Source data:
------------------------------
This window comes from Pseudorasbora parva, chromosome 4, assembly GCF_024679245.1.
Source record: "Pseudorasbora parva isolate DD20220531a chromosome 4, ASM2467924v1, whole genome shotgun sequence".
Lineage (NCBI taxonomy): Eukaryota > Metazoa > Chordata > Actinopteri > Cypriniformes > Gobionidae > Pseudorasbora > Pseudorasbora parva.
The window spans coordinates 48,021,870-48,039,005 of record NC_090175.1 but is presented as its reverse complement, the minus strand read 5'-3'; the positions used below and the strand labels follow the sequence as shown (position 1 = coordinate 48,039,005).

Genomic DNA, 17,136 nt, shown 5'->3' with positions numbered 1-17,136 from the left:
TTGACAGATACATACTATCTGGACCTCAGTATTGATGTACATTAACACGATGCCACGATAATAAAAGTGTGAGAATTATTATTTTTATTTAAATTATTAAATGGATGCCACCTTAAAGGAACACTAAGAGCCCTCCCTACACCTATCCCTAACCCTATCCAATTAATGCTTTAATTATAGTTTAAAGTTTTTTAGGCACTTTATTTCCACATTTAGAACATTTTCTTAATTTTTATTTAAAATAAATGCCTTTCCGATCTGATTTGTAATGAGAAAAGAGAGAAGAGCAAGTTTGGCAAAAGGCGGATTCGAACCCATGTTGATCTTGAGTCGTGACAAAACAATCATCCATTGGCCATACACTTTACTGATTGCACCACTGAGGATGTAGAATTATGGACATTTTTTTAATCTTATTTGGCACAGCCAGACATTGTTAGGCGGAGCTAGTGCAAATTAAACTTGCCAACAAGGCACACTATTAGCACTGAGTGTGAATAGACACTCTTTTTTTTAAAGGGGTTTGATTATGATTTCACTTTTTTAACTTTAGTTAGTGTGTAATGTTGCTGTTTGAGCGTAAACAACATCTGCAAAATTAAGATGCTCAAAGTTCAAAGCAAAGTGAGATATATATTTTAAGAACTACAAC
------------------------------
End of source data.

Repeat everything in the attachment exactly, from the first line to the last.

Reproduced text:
This window comes from Pseudorasbora parva, chromosome 4, assembly GCF_024679245.1.
Source record: "Pseudorasbora parva isolate DD20220531a chromosome 4, ASM2467924v1, whole genome shotgun sequence".
Lineage (NCBI taxonomy): Eukaryota > Metazoa > Chordata > Actinopteri > Cypriniformes > Gobionidae > Pseudorasbora > Pseudorasbora parva.
The window spans coordinates 48,021,870-48,039,005 of record NC_090175.1 but is presented as its reverse complement, the minus strand read 5'-3'; the positions used below and the strand labels follow the sequence as shown (position 1 = coordinate 48,039,005).

Genomic DNA, 17,136 nt, shown 5'->3' with positions numbered 1-17,136 from the left:
TTGACAGATACATACTATCTGGACCTCAGTATTGATGTACATTAACACGATGCCACGATAATAAAAGTGTGAGAATTATTATTTTTATTTAAATTATTAAATGGATGCCACCTTAAAGGAACACTAAGAGCCCTCCCTACACCTATCCCTAACCCTATCCAATTAATGCTTTAATTATAGTTTAAAGTTTTTTAGGCACTTTATTTCCACATTTAGAACATTTTCTTAATTTTTATTTAAAATAAATGCCTTTCCGATCTGATTTGTAATGAGAAAAGAGAGAAGAGCAAGTTTGGCAAAAGGCGGATTCGAACCCATGTTGATCTTGAGTCGTGACAAAACAATCATCCATTGGCCATACACTTTACTGATTGCACCACTGAGGATGTAGAATTATGGACATTTTTTTAATCTTATTTGGCACAGCCAGACATTGTTAGGCGGAGCTAGTGCAAATTAAACTTGCCAACAAGGCACACTATTAGCACTGAGTGTGAATAGACACTCTTTTTTTTAAAGGGGTTTGATTATGATTTCACTTTTTTAACTTTAGTTAGTGTGTAATGTTGCTGTTTGAGCGTAAACAACATCTGCAAAATTAAGATGCTCAAAGTTCAAAGCAAAGTGAGATATATATTTTAAGAACTACAAC